Daniel J Denman

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Neural responses to sensory stimuli are not independent. Pairwise correlation can reduce coding efficiency, occur independent of stimulus representation, or serve as an additional channel of information, depending on the timescale of correlation and the method of decoding. Any role for correlation depends on its magnitude and structure. In sensory areas(More)
Understanding the role of corticothalamic projections in shaping visual response properties in the thalamus has been a longstanding challenge in visual neuroscience. Here, we take advantage of the cell-type specificity of a transgenic mouse line, the GN220-Ntsr1 Cre line, to manipulate selectively the activity of a layer 6 (L6) corticogeniculate population(More)
A large array of neuroscientific techniques, including in vivo electrophysiology, two-photon imaging, optogenetics, lesions, and microdialysis, require access to the brain through the skull. Ideally, the necessary craniotomies could be performed in a repeatable and automated fashion, without damaging the underlying brain tissue. Here we report that when(More)
The mouse visual system is an emerging model for the study of cortical and thalamic circuit function. To maximize the usefulness of this model system, it is important to analyze the similarities and differences between the organization of all levels of the murid visual system with other, better studied systems (e.g., non-human primates and the domestic(More)
Gamma oscillations (20-50 Hz) are a robust component of brain activity associated with information processing, but are also part of the background spontaneous activity during various brain states including sleep and anesthesia. Our goal was to examine the changes in gamma oscillations that result from pharmacological and genetic manipulations of(More)
We report on the development of high-density neural probes for distributed neuronal recording and stimulation. Our hybrid silicon-parylene probes provide high spatial resolution and incorporate a monolithically integrated flexible cable to address the challenge of stable recordings in chronic neural implants. We address a long-standing but often overlooked(More)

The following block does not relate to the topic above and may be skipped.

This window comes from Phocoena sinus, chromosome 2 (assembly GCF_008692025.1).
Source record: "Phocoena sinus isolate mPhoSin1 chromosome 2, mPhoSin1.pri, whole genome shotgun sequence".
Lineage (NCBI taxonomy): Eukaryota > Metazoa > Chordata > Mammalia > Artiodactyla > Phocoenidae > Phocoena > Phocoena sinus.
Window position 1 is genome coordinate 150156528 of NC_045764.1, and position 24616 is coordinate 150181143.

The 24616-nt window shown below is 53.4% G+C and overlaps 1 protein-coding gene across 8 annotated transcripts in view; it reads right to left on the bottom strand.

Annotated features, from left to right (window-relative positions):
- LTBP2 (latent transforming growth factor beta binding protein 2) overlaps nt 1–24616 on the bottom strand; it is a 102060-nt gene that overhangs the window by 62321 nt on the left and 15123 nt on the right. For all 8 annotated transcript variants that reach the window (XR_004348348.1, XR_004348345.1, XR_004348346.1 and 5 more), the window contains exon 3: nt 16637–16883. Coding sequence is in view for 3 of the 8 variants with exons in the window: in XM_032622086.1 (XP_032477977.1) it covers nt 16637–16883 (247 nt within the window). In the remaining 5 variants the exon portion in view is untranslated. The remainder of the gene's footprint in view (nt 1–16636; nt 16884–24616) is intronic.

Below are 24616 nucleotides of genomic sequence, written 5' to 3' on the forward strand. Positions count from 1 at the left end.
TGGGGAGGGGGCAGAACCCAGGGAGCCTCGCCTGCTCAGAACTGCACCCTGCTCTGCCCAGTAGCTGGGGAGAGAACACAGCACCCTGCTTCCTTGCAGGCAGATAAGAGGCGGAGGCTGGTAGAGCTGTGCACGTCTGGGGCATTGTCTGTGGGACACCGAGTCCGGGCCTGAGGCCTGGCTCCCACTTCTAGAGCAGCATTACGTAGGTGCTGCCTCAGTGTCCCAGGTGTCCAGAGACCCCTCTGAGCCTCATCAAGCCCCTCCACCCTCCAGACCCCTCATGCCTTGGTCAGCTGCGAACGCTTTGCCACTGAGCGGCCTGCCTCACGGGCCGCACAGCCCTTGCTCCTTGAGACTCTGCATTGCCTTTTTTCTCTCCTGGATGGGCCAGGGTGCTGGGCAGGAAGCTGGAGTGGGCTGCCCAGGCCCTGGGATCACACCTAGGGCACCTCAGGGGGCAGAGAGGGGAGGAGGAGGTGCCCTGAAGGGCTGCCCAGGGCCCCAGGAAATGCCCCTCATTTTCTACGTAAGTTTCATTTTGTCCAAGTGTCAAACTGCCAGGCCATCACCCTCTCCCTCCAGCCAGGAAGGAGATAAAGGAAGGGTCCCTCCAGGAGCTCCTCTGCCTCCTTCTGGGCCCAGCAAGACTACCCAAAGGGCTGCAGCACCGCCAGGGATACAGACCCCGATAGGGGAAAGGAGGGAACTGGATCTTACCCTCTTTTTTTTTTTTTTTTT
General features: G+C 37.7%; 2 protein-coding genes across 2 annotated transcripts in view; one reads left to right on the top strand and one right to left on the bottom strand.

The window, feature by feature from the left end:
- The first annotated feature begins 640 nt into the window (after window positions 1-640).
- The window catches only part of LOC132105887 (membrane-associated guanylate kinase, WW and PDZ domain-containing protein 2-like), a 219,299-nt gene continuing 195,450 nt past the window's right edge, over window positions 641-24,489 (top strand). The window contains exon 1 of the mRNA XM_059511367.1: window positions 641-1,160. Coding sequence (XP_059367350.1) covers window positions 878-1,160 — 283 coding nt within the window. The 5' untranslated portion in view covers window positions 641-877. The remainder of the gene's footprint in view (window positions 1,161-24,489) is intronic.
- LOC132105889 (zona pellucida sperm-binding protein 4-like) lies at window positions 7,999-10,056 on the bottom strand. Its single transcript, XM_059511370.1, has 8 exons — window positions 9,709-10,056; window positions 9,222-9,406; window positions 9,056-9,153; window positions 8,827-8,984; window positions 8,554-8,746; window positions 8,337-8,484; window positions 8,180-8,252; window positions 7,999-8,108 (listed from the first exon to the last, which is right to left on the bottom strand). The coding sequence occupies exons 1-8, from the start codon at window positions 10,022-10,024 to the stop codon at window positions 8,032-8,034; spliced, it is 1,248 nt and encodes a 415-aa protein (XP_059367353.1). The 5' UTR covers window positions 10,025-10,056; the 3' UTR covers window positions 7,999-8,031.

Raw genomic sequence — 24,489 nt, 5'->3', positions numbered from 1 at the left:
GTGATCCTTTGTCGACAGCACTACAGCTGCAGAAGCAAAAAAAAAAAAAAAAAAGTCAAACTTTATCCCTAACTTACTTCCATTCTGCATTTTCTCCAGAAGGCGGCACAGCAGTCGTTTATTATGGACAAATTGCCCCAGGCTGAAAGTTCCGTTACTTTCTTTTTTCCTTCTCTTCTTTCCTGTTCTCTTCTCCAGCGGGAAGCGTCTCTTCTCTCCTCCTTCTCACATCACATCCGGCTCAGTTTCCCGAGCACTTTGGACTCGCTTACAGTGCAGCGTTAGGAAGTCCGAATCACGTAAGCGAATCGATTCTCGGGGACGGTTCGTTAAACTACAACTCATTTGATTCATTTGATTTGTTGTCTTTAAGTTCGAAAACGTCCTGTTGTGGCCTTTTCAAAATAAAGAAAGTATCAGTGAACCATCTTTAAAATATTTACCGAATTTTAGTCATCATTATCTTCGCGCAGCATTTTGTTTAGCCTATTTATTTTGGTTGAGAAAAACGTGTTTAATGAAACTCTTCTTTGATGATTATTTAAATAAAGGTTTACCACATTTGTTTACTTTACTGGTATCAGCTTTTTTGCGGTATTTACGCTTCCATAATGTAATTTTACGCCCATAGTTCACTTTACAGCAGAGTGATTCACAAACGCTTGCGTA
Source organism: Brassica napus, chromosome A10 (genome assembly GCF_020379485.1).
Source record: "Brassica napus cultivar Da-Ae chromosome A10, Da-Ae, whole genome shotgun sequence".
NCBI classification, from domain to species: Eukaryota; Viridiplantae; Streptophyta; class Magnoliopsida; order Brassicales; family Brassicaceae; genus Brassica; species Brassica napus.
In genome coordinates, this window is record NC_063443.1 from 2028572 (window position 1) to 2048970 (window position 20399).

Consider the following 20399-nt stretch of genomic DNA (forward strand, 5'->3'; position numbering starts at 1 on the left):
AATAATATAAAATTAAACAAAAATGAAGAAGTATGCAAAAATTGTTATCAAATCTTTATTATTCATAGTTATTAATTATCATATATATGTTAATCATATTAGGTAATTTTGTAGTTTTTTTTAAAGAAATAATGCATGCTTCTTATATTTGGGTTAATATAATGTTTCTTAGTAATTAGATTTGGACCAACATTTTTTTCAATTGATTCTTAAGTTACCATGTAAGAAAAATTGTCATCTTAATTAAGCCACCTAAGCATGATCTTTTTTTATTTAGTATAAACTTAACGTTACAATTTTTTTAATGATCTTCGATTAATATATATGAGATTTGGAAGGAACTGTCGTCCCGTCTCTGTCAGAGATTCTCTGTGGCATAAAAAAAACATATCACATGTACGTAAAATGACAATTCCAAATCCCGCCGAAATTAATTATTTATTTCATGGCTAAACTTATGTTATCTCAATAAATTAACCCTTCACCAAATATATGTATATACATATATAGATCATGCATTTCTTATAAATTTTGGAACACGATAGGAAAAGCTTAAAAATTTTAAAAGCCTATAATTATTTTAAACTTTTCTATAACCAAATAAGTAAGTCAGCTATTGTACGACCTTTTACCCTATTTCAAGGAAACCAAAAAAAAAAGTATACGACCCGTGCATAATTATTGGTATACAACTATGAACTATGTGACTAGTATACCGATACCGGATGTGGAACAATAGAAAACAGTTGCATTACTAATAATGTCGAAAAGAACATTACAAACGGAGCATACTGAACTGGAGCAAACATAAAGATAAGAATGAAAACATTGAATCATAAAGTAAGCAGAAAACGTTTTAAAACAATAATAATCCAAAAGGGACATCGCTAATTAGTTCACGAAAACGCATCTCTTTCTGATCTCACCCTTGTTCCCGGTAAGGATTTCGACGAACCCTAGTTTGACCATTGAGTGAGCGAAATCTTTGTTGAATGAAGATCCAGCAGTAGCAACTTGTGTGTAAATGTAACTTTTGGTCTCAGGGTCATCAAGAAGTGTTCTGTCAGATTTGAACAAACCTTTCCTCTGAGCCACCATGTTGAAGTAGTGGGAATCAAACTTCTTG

Optogenetic techniques are used widely to perturb and interrogate neural circuits in behaving animals, but illumination can have additional effects, such as the activation of endogenous opsins in the retina. We found that illumination, delivered deep into the brain via an optical fiber, evoked a behavioral artifact in mice performing a visually guided(More)
In both dichromats and trichromats, cone opsin signals are maintained independently in cones and combined at the bipolar and retinal ganglion cell level, creating parallel color opponent pathways to the central visual system. Like other dichromats, the mouse retina expresses a short-wavelength (S) and a medium-wavelength (M) opsin, with the S-opsin shifted(More)
Vision has long been the model for understanding cortical function. Great progress has been made in understanding the transformations that occur within some primary visual cortex (V1) layers, like the emergence of orientation selectivity in layer 4. Less is known about other V1 circuit elements, like the shaping of V1 input via corticothalamic projections,(More)
large array of neuroscientific techniques , including in vivo electrophysiology, two-photon imaging, opto-genetics, lesions, and microdialysis, require access to the brain through the skull. Ideally, the necessary craniotomies could be performed in a repeatable and automated fashion, without damaging the underlying brain tissue. Here we report that when(More)